I have 40 minutes to try on my selection: smart-but-comfortable tailored trousers, shirts, soft tops and an ankle-length red chiffon dress from Me+Em, and the 70s-style Seren jumpsuits, which remind me there is a world beyond Covid-19.

I feel like I’m in a movie montage as I try them all on, instantly discarding one jumpsuit for being too frumpy, but falling in love with a backless halter-neck version, and feeling ready for spring in the red Me+Em shirt dress that I can’t wait to wear with trainers and a leather jacket.

I feel silly when I realise I’m definitely the smaller size in Me+Em, so the seven duplicates in the larger size are pointless, then I remember it makes no difference to Beth or the brand: she would have brought my order anyway, and anything I don’t like goes straight back to the warehouse, unlike in a typical online order where it spends days in transit.

During my fitting, I don’t actually need to FaceTime Beth, but when she comes back to collect my clothes, I answer the door in my new favourite outfit — a cream Me+Em shirt with navy wide-legged trousers with a side-strip — to check she thinks it suits me.

She does, agreeing it’s the perfect smart-but-comfortable work-from-home look but also dressy enough for a date night with my boyfriend.

She neatly puts the clothes I don’t want back on their hangers and into their zip-up cover. And five minutes later, she’s back in her little black van on her way to her next appointment, and I’ve just managed to buy and return a selection of clothing without a single QR code in sight. Heaven!

Harper Concierge isn’t the only door-to-door fashion delivery service. Toshi offers a similar service in Zones 1-3 in London and is expanding to Manchester, Liverpool and Birmingham.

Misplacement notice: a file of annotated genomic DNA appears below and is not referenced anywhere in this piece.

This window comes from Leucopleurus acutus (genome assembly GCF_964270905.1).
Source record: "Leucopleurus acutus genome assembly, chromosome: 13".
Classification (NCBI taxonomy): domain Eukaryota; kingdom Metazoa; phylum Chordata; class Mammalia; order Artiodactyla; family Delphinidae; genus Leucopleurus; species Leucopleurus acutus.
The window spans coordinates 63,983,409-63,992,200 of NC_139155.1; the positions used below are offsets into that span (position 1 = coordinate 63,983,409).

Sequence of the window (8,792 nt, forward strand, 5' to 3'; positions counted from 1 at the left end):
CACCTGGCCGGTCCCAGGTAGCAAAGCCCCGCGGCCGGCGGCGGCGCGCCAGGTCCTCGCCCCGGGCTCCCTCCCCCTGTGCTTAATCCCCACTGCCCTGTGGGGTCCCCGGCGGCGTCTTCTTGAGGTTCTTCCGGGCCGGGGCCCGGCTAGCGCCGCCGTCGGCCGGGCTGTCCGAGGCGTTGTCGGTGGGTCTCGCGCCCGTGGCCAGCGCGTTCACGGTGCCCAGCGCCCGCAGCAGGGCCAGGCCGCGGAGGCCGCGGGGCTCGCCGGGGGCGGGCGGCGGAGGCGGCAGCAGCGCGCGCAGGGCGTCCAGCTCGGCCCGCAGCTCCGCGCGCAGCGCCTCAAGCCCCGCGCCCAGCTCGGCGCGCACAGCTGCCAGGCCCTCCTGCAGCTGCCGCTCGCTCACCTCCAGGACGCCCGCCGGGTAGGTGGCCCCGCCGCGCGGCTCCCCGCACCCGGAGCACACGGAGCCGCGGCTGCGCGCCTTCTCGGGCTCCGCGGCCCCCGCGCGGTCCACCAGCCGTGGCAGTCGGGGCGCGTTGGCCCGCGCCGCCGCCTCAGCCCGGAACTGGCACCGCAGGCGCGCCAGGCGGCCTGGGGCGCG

The company, which simply charges a 10-15 per cent commission on successful transactions — meaning there is no charge if people don’t keep an item — works with more than 40 brand partners, mainly high-end designers from Christian Louboutin to Christopher Kane.

But Paul O’Regan, Toshi’s chief commercial officer, believes that one day the service could also be expanded to High Street fashion.

‘What was considered nice to have for customers a year ago is now a must-have.

‘Shopping behaviour has changed drastically and people see the benefits of this at-home service. This way of shopping is here for the future.’

He says Toshi has seen a huge rise in demand during the pandemic from shop-starved customers, while brands are noticing a 30 per cent increase in revenue and a 30 per cent reduction in returns from customers who use the concierge service.

If my experience is anything to go by, like all shopping habits, the new ease of having a changing room at home could well prove a hard one for customers to break, even when our beloved store doors open.

More Stories
Australia provokes China anger over scrapped deals